Weekend Forecast for August 4-6, 2017
By Reagen Sulewski
August 4, 2017

No, *I'm* the sexiest man alive.

A summer movie season that's been less than spectacular in its returns heads into the home stretch, but it doesn't look good for turning things around, and it would appear we are mostly spent.

The first weekend of August can be a spot for a late, leggy film with some buzz to become a surprise blockbuster, with Guardians of the Galaxy being just the latest example of that. This week's lead-off film in this spot, The Dark Tower, might have been a candidate for this once upon a time, but has run into the hard wall of reality on release.

Rumored as a film since the days when I first started following box office in the early '90s, and back when it was only three books, The Dark Tower is an adaptation of Stephen King's magnum opus about The Gunslinger and The Man in Black, a science-fiction/fantasy/horror/action blend that's been hailed as some of his greatest work (and at times, some of his worst). This film, which condenses eight books into 95 minutes of story in kind of reverse Hobbit, is actually being called a sequel to the books, a description that actually makes a kind of sense if you know the series.

Roland (Idris Elba) is the last of a kind of supernatural law-enforcement force in a parallel universe. He's tasked to defend the Tower from The Man in Black (Matthew McConaughey), who wants to tear it down to destroy all creation, across all universes. A young boy from Earth, Jake, is psychically linked to Roland and the Tower, and finds a portal across. There, and back on Earth, the two battle against his army of darkness in an ultimate (?) battle of good and evil.

A quick hit of a film like this in comparison to the book series might actually make sense, and in an age of bloated blockbusters could be a bit of a relief. That is, if reviews actually had it as being any good. On screen, Danish director Nikolaj Arcel's version hews more toward “Generic Fantasy Movie,” stripping all that is unique and memorable from the books, making it more into the YA style fantasy adventure movies of late like The Maze Runner or Divergent. I, for one, smell the work of King of the Hack Writers Akiva Goldsman. It's a sad conclusion to this development hell, though there's perhaps still the TV series to come. For opening weekend, look for a rather dismal $22 million or so.

Expanding into wide release is Detroit, a film by Katherine (Zero Dark Thirty) Bigelow about the riots in that city in 1967, and in particular a raid on a hotel in search of snipers that resulted in the death of three black men. The film follows a bit of cinema verite style, putting viewers in the middle of the conflict and the extreme tension between the rioters, citizens, and army and National Guard members tasked with keeping peace and/or control over the situation.

Starring John Boyega, Anthony Mackie, John Krasinski, Jack Reynor and Will Poulter, along with a large cast of relative newcomers, Detroit looks to be a powerful if difficult film to watch, for its stark portrayal of race relations and how far, or not, that we have come. It's a possible contender come awards season, though reviews point out a lot of flaws with its storytelling.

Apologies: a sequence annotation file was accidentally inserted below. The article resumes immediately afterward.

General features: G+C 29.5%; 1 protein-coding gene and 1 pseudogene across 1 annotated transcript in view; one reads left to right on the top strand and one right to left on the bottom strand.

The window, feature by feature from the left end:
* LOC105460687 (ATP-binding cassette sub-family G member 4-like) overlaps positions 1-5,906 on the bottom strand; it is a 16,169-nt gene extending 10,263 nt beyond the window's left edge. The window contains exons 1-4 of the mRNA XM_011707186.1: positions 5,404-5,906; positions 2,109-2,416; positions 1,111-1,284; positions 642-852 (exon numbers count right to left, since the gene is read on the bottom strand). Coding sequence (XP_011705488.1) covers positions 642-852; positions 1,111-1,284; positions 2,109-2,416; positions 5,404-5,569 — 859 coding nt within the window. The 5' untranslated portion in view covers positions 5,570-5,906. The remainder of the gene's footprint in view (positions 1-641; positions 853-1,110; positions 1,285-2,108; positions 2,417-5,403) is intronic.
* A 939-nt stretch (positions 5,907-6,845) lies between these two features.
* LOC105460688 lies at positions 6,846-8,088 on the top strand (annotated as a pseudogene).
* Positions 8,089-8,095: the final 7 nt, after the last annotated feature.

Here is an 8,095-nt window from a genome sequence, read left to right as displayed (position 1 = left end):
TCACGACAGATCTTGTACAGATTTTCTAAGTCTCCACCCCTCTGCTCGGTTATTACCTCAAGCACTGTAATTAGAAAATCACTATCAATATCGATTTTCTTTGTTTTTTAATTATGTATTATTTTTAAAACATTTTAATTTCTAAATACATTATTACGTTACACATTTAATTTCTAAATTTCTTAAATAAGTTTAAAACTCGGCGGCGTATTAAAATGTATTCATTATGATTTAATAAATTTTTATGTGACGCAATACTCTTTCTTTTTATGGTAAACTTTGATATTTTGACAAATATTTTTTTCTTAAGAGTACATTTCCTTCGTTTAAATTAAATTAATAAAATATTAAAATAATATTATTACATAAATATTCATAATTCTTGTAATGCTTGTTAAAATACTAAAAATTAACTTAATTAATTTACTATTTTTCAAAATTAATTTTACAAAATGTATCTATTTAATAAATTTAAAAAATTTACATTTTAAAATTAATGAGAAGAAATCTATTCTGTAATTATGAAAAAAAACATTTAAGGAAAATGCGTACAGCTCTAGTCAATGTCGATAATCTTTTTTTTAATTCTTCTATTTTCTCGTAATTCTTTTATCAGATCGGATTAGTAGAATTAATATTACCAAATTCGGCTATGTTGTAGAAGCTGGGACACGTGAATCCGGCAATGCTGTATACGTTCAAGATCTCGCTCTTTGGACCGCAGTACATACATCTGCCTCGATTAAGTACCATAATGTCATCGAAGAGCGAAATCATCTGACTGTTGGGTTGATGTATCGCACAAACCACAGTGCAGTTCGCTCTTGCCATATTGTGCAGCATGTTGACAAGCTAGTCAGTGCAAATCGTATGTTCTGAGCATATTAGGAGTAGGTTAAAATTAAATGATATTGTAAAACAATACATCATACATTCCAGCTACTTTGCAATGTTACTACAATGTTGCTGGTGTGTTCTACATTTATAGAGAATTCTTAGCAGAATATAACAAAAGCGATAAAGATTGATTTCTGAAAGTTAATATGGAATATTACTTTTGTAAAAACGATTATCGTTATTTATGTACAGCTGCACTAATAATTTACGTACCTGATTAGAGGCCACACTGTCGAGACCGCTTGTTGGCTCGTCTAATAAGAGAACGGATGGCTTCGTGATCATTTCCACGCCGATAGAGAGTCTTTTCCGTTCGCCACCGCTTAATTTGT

With nerves on this subject already a bit raw with recent incidents between police and black communities, this might be a tough sell to wider audiences. However, it's already performed strongly in limited release, with $350,000 last weekend on just 20 screens. As it goes to over 3,000, we could be seeing a bump to around $12 million this weekend.

Also technically in release but... well... is Kidnap, which sees Halle Berry back in the action genre as a mother in pursuit of the people that took her son. It's essentially a long chase scene boosted by a bit of star power, and seems to be a marginally competent exploitation film, with a suspiciously short 82 minute running time (near the bare limits of what's able to be called a feature). This is the kind of thing that has a better life at midnight festivals and on basic cable, and should see $4 million this weekend.

Dunkirk grabbed the top spot for a second weekend in a row with $26 million, passing the $100 million mark. Its drop-off wasn't exactly leg-worthy, but its financial success is enough at this point that we can safely shove this one into the Oscar races with gusto. Look for about $15 million this weekend.

It beat out The Emoji Movie, staving off the apocalypse for one more weekend, as that movie had a mini flop with a $24 million opening. In the future, studios may want to reconsider that whole “T.J. Miller Charm Offensive” PR tactic, and also, you know, not making a soulless hackwork of a product placement movie. Look for this to have an uncharacteristic drop for a family film to around $11 million.

Girls Trip had a solid second weekend, defying a lot of genre expectations, and is poised now to be a small breakout hit. The raunchy comedy should have a solid third weekend of about $12 million, and is on its way to the $100 million milestone.

Atomic Blonde was a fair failure relative to its hype, opening to just $18 million. The “sexy lady Bond” marketing didn't push it over the hump, and even its novelty couldn't boost it. A drop to around $9 million is in store here.

Spider-Man: Homecoming isn't quite the success of some of the other MCU films, but as the second reboot of this character, it's definitely a big step in the right direction. The true payoff will be in whatever sequel they come forward with, as this inches toward $300 million. Give it $7 million here.